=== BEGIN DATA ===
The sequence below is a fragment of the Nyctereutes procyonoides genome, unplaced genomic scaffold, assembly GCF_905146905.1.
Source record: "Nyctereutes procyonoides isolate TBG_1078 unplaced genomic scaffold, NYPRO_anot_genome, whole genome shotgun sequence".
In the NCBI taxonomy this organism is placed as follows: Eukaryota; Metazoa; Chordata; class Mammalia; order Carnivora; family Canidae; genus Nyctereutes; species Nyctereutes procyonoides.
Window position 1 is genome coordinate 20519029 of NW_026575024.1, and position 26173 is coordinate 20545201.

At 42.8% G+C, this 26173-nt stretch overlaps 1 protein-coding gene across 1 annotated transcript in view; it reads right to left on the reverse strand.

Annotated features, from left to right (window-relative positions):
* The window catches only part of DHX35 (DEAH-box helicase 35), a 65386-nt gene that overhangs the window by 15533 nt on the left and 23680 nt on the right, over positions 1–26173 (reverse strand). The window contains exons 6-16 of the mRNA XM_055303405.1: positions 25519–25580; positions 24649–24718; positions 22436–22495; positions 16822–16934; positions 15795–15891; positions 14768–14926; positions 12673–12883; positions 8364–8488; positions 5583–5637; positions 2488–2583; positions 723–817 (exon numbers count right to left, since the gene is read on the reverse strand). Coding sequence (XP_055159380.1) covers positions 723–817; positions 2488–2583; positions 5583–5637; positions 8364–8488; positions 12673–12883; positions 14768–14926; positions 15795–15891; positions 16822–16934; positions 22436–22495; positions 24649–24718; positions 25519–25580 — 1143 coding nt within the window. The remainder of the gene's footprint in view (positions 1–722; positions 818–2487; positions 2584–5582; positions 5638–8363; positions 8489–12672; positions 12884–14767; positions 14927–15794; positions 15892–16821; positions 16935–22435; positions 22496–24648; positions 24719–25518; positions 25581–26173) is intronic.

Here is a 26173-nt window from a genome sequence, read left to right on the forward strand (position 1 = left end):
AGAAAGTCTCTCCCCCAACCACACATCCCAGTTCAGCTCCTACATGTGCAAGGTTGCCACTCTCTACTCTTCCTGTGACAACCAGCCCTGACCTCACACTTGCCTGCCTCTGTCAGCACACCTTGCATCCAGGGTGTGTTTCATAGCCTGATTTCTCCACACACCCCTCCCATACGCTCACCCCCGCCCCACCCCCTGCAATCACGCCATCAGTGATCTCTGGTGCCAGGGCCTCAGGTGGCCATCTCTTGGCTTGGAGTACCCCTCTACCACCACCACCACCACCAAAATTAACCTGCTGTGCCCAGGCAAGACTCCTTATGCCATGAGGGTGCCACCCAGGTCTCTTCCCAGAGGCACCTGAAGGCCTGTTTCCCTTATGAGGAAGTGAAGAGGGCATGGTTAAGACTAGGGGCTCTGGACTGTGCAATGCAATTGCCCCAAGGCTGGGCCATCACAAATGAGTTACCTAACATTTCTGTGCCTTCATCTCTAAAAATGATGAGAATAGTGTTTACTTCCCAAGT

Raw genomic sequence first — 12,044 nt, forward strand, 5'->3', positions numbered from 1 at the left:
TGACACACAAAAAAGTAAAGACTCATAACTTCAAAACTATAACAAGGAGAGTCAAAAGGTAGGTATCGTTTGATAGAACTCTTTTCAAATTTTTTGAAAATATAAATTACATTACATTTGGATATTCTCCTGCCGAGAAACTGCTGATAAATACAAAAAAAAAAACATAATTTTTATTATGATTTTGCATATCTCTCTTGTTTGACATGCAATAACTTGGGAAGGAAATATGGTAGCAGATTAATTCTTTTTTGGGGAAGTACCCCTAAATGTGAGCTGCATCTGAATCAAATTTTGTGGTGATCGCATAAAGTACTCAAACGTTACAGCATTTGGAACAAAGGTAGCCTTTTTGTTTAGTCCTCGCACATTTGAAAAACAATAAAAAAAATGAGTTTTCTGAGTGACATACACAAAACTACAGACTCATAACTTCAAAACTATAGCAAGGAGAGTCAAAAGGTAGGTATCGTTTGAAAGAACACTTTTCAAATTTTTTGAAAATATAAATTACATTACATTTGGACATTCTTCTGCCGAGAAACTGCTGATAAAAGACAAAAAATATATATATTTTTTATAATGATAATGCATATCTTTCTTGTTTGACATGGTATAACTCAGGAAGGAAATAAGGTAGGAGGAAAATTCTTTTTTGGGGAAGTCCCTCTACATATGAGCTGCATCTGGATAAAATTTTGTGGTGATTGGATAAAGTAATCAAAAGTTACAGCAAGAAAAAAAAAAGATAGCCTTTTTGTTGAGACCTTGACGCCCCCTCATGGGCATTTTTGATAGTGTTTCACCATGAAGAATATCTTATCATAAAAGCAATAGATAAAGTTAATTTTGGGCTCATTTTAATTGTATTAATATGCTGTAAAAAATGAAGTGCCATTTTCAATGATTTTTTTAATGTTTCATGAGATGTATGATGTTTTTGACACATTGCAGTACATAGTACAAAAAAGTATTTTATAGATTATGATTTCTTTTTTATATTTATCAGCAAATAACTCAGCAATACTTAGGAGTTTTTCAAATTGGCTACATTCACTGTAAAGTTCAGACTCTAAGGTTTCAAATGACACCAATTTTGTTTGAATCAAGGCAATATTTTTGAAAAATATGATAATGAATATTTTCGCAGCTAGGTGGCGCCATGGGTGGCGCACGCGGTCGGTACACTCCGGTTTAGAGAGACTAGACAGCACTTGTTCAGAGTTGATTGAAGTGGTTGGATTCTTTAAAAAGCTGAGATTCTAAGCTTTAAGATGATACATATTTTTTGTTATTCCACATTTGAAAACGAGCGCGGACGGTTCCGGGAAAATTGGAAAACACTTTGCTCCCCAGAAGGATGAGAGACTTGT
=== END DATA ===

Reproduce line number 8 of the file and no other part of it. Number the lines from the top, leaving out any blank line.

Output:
Here is a 26173-nt window from a genome sequence, read left to right on the forward strand (position 1 = left end):